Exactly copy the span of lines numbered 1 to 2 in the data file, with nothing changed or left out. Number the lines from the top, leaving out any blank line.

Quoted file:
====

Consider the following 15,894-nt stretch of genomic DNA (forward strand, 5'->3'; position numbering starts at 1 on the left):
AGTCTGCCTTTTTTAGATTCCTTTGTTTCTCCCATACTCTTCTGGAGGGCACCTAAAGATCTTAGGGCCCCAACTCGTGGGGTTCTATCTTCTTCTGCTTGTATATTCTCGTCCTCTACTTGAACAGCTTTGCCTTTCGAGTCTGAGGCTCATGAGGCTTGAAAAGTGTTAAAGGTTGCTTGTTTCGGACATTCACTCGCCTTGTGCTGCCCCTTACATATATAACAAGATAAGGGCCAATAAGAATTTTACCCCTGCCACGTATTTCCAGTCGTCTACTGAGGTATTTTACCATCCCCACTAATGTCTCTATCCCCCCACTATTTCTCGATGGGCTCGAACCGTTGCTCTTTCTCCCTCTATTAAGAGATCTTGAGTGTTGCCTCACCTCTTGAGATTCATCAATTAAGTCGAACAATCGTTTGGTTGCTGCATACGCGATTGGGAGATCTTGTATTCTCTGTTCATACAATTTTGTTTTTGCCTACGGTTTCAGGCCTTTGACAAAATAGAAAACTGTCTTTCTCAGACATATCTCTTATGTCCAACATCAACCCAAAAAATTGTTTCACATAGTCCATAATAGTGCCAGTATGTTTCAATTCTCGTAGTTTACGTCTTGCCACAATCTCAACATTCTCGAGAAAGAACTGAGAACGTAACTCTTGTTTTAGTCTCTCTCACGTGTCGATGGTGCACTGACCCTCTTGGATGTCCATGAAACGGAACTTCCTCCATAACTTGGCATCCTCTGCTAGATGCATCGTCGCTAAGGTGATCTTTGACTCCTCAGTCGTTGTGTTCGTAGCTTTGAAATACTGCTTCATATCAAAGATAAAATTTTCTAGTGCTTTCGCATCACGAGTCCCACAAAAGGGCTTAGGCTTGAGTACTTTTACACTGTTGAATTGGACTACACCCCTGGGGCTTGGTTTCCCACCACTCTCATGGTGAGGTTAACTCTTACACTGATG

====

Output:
Consider the following 15,894-nt stretch of genomic DNA (forward strand, 5'->3'; position numbering starts at 1 on the left):
AGTCTGCCTTTTTTAGATTCCTTTGTTTCTCCCATACTCTTCTGGAGGGCACCTAAAGATCTTAGGGCCCCAACTCGTGGGGTTCTATCTTCTTCTGCTTGTATATTCTCGTCCTCTACTTGAACAGCTTTGCCTTTCGAGTCTGAGGCTCATGAGGCTTGAAAAGTGTTAAAGGTTGCTTGTTTCGGACATTCACTCGCCTTGTGCTGCCCCTTACATATATAACAAGATAAGGGCCAATAAGAATTTTACCCCTGCCACGTATTTCCAGTCGTCTACTGAGGTATTTTACCATCCCCACTAATGTCTCTATCCCCCCACTATTTCTCGATGGGCTCGAACCGTTGCTCTTTCTCCCTCTATTAAGAGATCTTGAGTGTTGCCTCACCTCTTGAGATTCATCAATTAAGTCGAACAATCGTTTGGTTGCTGCATACGCGATTGGGAGATCTTGTATTCTCTGTTCATACAATTTTGTTTTTGCCTACGGTTTCAGGCCTTTGACAAAATAGAAAACTGTCTTTCTCAGACATATCTCTTATGTCCAACATCAACCCAAAAAATTGTTTCACATAGTCCATAATAGTGCCAGTATGTTTCAATTCTCGTAGTTTACGTCTTGCCACAATCTCAACATTCTCGAGAAAGAACTGAGAACGTAACTCTTGTTTTAGTCTCTCTCACGTGTCGATGGTGCACTGACCCTCTTGGATGTCCATGAAACGGAACTTCCTCCATAACTTGGCATCCTCTGCTAGATGCATCGTCGCTAAGGTGATCTTTGACTCCTCAGTCGTTGTGTTCGTAGCTTTGAAATACTGCTTCATATCAAAGATAAAATTTTCTAGTGCTTTCGCATCACGAGTCCCACAAAAGGGCTTAGGCTTGAGTACTTTTACACTGTTGAATTGGACTACACCCCTGGGGCTTGGTTTCCCACCACTCTCATGGTGAGGTTAACTCTTACACTGATG